Amadou Dia was recently arrested for participating in an international telecommunications fraud scheme, which used stolen identity information to activate fraudulent mobile phone accounts. These accounts were used to make calls to fraudulent overseas telephone numbers, which charged a rather large connection fee.
Over 1,000 identities were compromised in this scheme, with nearly half belonging to members of the U.S. military, and mobile providers including AT&T and T-Mobile (News - Alert) lost around $8 million.
Dia participated in this identity theft and international telecommunications scheme from 2001 to 2013, obtaining stolen information – including names, dates of birth and social security numbers — with his co-conspirators, and then activating fake cellular service accounts with this information. With the accounts activated, Dia and the other members of the fraud ring would create SIM cards, then used them to call international numbers they controlled to generate fees.
The charges for these numbers were often as much as one dollar per minute, which would be charged to U.S. cellular providers. Because the numbers used were registered to identity theft victims, these U.S. providers were forced to foot the bill. The international carrier involved provided a share of the fees to the holders of the fraudulent numbers, believed to be members of the fraud ring.
Dia, who lives in Manhattan, is charged with one count of conspiracy to commit fraud, one count of conspiracy to commit identity theft, and one count of aggravated identity theft. The first two charges have a combined maximum sentence of 35 year in prison, while the latter carries a mandatory minimum of two years in prison.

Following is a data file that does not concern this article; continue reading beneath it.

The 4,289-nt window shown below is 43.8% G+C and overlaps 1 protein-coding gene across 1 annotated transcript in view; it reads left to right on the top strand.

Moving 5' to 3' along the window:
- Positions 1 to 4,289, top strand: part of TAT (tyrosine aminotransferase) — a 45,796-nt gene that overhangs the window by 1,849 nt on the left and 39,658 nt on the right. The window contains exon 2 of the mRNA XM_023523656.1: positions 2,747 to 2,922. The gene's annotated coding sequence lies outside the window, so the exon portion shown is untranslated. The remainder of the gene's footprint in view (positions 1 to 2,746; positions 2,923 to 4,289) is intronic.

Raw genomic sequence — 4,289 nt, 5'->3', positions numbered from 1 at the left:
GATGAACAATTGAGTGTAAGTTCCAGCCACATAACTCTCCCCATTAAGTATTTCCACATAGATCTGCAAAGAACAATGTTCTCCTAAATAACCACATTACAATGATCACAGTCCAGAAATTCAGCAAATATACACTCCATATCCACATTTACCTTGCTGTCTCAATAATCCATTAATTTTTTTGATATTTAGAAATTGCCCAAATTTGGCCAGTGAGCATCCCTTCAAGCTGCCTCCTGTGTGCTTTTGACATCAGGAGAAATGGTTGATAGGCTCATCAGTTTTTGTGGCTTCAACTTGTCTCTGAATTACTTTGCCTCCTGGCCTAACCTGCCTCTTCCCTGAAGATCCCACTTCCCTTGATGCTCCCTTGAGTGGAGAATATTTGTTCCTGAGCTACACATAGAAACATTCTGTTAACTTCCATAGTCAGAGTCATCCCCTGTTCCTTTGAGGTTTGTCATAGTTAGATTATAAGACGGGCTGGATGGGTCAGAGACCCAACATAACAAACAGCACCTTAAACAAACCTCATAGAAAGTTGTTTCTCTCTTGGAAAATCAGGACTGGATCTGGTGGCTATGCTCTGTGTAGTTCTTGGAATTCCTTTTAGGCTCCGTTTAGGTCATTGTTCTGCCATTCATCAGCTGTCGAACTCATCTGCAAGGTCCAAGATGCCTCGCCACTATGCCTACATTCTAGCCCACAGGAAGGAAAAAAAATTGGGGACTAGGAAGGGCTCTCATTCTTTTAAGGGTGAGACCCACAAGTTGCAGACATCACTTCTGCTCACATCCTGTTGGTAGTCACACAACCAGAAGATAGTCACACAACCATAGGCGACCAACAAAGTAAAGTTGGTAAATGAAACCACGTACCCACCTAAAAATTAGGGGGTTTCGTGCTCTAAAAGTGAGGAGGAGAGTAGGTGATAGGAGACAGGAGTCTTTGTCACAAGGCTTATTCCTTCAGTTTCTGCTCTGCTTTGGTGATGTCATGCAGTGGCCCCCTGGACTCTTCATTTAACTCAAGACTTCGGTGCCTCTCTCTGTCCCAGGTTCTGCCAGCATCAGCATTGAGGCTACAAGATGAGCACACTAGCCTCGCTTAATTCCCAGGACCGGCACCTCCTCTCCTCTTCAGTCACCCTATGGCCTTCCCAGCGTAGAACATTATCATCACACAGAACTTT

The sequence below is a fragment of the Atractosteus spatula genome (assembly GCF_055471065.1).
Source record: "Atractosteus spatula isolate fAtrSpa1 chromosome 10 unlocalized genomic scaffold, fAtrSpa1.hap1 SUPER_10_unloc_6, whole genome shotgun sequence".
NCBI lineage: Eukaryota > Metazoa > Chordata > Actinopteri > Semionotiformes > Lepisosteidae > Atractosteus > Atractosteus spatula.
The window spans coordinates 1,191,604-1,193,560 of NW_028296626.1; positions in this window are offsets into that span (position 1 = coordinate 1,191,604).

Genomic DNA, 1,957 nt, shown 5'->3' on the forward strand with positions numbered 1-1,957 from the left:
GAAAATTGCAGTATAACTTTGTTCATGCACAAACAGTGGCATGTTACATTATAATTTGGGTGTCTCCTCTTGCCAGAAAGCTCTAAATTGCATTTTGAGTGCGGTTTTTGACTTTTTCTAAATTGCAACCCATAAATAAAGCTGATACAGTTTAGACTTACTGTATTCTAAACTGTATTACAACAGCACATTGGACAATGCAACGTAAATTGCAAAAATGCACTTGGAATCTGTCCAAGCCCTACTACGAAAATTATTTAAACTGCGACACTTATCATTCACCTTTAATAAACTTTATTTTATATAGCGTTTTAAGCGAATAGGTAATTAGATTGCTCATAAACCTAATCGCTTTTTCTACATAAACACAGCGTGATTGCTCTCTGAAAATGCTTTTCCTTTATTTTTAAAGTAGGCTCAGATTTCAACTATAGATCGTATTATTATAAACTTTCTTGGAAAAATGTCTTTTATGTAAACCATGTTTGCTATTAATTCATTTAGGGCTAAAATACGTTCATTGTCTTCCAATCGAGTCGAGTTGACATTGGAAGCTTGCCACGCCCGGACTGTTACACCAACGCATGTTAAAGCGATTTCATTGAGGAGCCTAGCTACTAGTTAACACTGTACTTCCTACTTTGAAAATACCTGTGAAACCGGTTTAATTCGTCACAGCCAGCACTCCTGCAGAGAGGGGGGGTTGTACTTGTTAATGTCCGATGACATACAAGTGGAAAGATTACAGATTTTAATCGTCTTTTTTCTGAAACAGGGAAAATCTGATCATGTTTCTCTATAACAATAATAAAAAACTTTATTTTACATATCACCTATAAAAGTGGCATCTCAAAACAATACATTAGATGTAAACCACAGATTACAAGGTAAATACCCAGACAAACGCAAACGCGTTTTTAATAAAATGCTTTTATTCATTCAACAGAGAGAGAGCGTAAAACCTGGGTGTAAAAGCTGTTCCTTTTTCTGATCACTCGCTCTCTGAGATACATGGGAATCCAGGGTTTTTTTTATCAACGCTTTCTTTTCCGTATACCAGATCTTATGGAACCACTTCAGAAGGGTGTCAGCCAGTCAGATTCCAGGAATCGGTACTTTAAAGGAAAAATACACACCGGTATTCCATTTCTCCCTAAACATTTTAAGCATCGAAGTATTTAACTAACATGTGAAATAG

Preet Bharara, the United States Attorney for the Southern District of New York, praised the Secret Service and the Defense Criminal Investigative Service (DCIS) for its outstanding work on this case, also thanking AT&T (News - Alert) and T-Mobile USA for their cooperation in the investigation.
In related news, three foreign nationals recently faced criminal charges from their involvement with a computer virus called the Gozi virus, which infected over a million computers worldwide and stole millions of dollars from infected users.
Earlier this month, Microsoft and Symantec helped disrupt the Bamital global cyber crime operation, working with federal marshals to shut down servers used to control infected computers.
Edited by Rich Steeves